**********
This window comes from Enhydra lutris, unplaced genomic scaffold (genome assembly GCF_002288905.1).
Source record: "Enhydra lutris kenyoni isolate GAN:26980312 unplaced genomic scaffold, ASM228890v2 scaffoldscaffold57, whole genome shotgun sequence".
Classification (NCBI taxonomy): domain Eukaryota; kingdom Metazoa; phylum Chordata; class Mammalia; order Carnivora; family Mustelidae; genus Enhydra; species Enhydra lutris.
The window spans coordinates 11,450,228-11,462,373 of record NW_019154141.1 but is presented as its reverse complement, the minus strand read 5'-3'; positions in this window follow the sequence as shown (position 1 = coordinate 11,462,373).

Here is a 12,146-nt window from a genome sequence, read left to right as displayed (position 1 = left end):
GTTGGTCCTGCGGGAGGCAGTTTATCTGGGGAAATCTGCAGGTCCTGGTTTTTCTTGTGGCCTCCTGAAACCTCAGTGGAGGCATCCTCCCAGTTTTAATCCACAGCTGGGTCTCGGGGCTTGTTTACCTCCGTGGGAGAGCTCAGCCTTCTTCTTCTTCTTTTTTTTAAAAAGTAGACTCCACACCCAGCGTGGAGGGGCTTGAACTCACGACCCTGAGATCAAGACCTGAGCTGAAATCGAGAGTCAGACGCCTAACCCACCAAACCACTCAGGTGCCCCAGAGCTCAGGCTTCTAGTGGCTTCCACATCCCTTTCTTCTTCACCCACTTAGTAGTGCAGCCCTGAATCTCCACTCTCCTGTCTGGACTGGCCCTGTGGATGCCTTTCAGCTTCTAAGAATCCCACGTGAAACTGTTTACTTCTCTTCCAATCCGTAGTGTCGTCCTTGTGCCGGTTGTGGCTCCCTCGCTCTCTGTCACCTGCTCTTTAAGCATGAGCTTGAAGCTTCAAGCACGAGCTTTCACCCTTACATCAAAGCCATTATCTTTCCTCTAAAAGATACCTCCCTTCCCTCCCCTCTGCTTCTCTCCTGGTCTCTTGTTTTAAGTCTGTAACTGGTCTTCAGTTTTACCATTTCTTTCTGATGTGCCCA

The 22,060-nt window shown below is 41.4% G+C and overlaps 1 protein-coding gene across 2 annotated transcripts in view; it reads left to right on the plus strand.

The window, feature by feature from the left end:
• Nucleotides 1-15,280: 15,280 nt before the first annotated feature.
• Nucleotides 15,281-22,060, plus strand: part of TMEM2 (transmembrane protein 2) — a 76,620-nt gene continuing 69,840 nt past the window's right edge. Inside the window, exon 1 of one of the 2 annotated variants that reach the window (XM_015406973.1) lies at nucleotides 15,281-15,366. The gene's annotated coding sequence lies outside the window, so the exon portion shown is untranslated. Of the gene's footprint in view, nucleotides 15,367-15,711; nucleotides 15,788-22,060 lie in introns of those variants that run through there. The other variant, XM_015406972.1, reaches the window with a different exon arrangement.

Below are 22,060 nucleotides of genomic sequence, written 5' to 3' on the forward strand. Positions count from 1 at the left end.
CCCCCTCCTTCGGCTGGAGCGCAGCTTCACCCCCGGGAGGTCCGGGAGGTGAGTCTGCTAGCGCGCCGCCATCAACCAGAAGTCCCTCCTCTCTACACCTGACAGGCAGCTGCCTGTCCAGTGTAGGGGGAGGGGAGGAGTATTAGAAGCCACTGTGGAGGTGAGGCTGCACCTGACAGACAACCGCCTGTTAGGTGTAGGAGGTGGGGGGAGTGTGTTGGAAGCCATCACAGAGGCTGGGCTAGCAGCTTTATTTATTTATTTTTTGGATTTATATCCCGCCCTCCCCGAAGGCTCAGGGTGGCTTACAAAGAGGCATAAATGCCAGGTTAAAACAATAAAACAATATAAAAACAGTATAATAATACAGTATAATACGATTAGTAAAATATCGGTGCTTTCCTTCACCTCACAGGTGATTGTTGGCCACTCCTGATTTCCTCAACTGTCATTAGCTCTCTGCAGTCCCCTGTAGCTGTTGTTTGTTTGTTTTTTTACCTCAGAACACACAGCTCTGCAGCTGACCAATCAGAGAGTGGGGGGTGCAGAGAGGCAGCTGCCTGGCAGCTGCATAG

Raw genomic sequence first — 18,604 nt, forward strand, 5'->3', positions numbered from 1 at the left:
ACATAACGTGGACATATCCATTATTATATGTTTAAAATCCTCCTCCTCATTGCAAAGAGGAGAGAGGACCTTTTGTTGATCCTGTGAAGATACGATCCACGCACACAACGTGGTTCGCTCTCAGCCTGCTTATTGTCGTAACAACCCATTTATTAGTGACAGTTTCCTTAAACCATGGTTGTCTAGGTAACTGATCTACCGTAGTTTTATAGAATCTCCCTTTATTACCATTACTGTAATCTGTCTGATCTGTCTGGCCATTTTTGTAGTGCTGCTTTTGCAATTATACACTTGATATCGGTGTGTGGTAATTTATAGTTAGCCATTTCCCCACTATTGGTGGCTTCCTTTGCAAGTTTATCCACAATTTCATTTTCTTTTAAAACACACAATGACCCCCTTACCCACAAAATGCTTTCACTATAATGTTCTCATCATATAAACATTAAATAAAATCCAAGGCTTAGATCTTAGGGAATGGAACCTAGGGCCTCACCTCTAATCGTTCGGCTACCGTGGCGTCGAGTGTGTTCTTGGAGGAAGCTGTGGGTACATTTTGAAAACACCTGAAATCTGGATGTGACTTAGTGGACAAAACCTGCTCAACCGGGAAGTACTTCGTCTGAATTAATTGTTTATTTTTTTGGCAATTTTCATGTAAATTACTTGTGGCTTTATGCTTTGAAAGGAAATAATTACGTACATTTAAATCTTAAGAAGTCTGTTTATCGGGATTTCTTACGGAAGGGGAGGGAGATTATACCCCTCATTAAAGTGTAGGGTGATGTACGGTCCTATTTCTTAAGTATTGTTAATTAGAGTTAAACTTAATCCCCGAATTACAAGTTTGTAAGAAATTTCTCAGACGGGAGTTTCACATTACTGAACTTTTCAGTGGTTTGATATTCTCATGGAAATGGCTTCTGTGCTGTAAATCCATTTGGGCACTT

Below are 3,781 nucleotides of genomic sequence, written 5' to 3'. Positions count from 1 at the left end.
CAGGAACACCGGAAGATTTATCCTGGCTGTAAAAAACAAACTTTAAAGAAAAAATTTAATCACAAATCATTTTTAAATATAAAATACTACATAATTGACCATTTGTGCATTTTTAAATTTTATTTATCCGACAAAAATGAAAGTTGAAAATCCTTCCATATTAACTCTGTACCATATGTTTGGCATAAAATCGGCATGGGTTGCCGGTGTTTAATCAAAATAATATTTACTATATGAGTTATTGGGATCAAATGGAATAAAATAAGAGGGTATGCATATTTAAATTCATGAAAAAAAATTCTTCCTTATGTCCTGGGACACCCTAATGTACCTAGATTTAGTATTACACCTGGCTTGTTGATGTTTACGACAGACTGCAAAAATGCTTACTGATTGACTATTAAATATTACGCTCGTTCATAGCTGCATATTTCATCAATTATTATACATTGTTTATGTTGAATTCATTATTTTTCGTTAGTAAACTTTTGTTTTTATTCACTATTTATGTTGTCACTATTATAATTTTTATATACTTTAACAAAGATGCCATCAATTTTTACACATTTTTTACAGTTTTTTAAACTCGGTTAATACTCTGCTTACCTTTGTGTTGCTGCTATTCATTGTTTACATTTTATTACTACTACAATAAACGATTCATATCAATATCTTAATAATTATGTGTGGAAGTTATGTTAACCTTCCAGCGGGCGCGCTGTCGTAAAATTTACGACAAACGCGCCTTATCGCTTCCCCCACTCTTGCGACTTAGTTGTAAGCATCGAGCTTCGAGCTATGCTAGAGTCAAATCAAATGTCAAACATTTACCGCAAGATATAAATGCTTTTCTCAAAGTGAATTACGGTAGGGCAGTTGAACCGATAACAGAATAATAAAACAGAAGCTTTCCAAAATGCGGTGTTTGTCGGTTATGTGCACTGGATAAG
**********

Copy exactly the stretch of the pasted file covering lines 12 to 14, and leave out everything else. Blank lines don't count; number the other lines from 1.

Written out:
CCCCCTCCTTCGGCTGGAGCGCAGCTTCACCCCCGGGAGGTCCGGGAGGTGAGTCTGCTAGCGCGCCGCCATCAACCAGAAGTCCCTCCTCTCTACACCTGACAGGCAGCTGCCTGTCCAGTGTAGGGGGAGGGGAGGAGTATTAGAAGCCACTGTGGAGGTGAGGCTGCACCTGACAGACAACCGCCTGTTAGGTGTAGGAGGTGGGGGGAGTGTGTTGGAAGCCATCACAGAGGCTGGGCTAGCAGCTTTATTTATTTATTTTTTGGATTTATATCCCGCCCTCCCCGAAGGCTCAGGGTGGCTTACAAAGAGGCATAAATGCCAGGTTAAAACAATAAAACAATATAAAAACAGTATAATAATACAGTATAATACGATTAGTAAAATATCGGTGCTTTCCTTCACCTCACAGGTGATTGTTGGCCACTCCTGATTTCCTCAACTGTCATTAGCTCTCTGCAGTCCCCTGTAGCTGTTGTTTGTTTGTTTTTTTACCTCAGAACACACAGCTCTGCAGCTGACCAATCAGAGAGTGGGGGGTGCAGAGAGGCAGCTGCCTGGCAGCTGCATAG

Raw genomic sequence first — 18,604 nt, forward strand, 5'->3', positions numbered from 1 at the left:
ACATAACGTGGACATATCCATTATTATATGTTTAAAATCCTCCTCCTCATTGCAAAGAGGAGAGAGGACCTTTTGTTGATCCTGTGAAGATACGATCCACGCACACAACGTGGTTCGCTCTCAGCCTGCTTATTGTCGTAACAACCCATTTATTAGTGACAGTTTCCTTAAACCATGGTTGTCTAGGTAACTGATCTACCGTAGTTTTATAGAATCTCCCTTTATTACCATTACTGTAATCTGTCTGATCTGTCTGGCCATTTTTGTAGTGCTGCTTTTGCAATTATACACTTGATATCGGTGTGTGGTAATTTATAGTTAGCCATTTCCCCACTATTGGTGGCTTCCTTTGCAAGTTTATCCACAATTTCATTTTCTTTTAAAACACACAATGACCCCCTTACCCACAAAATGCTTTCACTATAATGTTCTCATCATATAAACATTAAATAAAATCCAAGGCTTAGATCTTAGGGAATGGAACCTAGGGCCTCACCTCTAATCGTTCGGCTACCGTGGCGTCGAGTGTGTTCTTGGAGGAAGCTGTGGGTACATTTTGAAAACACCTGAAATCTGGATGTGACTTAGTGGACAAAACCTGCTCAACCGGGAAGTACTTCGTCTGAATTAATTGTTTATTTTTTTGGCAATTTTCATGTAAATTACTTGTGGCTTTATGCTTTGAAAGGAAATAATTACGTACATTTAAATCTTAAGAAGTCTGTTTATCGGGATTTCTTACGGAAGGGGAGGGAGATTATACCCCTCATTAAAGTGTAGGGTGATGTACGGTCCTATTTCTTAAGTATTGTTAATTAGAGTTAAACTTAATCCCCGAATTACAAGTTTGTAAGAAATTTCTCAGACGGGAGTTTCACATTACTGAACTTTTCAGTGGTTTGATATTCTCATGGAAATGGCTTCTGTGCTGTAAATCCATTTGGGCACTT